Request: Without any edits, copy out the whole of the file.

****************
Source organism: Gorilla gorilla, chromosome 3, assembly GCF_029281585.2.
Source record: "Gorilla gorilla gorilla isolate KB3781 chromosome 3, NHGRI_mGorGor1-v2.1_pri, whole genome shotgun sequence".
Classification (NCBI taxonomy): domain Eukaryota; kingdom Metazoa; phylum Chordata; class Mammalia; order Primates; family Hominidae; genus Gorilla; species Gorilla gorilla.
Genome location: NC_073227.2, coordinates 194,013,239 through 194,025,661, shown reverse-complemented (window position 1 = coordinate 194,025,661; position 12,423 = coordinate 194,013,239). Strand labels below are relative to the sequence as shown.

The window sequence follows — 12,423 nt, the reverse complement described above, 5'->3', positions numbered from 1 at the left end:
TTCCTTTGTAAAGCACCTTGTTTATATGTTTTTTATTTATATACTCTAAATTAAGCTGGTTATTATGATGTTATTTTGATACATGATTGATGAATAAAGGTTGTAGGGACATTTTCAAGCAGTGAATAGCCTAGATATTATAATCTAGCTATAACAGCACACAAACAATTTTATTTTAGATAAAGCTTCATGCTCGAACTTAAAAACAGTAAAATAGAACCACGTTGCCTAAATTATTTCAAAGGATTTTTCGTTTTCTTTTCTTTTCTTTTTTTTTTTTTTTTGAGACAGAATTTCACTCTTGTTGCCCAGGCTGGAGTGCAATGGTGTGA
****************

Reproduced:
Source organism: Gorilla gorilla, chromosome 3, assembly GCF_029281585.2.
Source record: "Gorilla gorilla gorilla isolate KB3781 chromosome 3, NHGRI_mGorGor1-v2.1_pri, whole genome shotgun sequence".
Classification (NCBI taxonomy): domain Eukaryota; kingdom Metazoa; phylum Chordata; class Mammalia; order Primates; family Hominidae; genus Gorilla; species Gorilla gorilla.
Genome location: NC_073227.2, coordinates 194,013,239 through 194,025,661, shown reverse-complemented (window position 1 = coordinate 194,025,661; position 12,423 = coordinate 194,013,239). Strand labels below are relative to the sequence as shown.

The window sequence follows — 12,423 nt, the reverse complement described above, 5'->3', positions numbered from 1 at the left end:
TTCCTTTGTAAAGCACCTTGTTTATATGTTTTTTATTTATATACTCTAAATTAAGCTGGTTATTATGATGTTATTTTGATACATGATTGATGAATAAAGGTTGTAGGGACATTTTCAAGCAGTGAATAGCCTAGATATTATAATCTAGCTATAACAGCACACAAACAATTTTATTTTAGATAAAGCTTCATGCTCGAACTTAAAAACAGTAAAATAGAACCACGTTGCCTAAATTATTTCAAAGGATTTTTCGTTTTCTTTTCTTTTCTTTTTTTTTTTTTTTTGAGACAGAATTTCACTCTTGTTGCCCAGGCTGGAGTGCAATGGTGTGA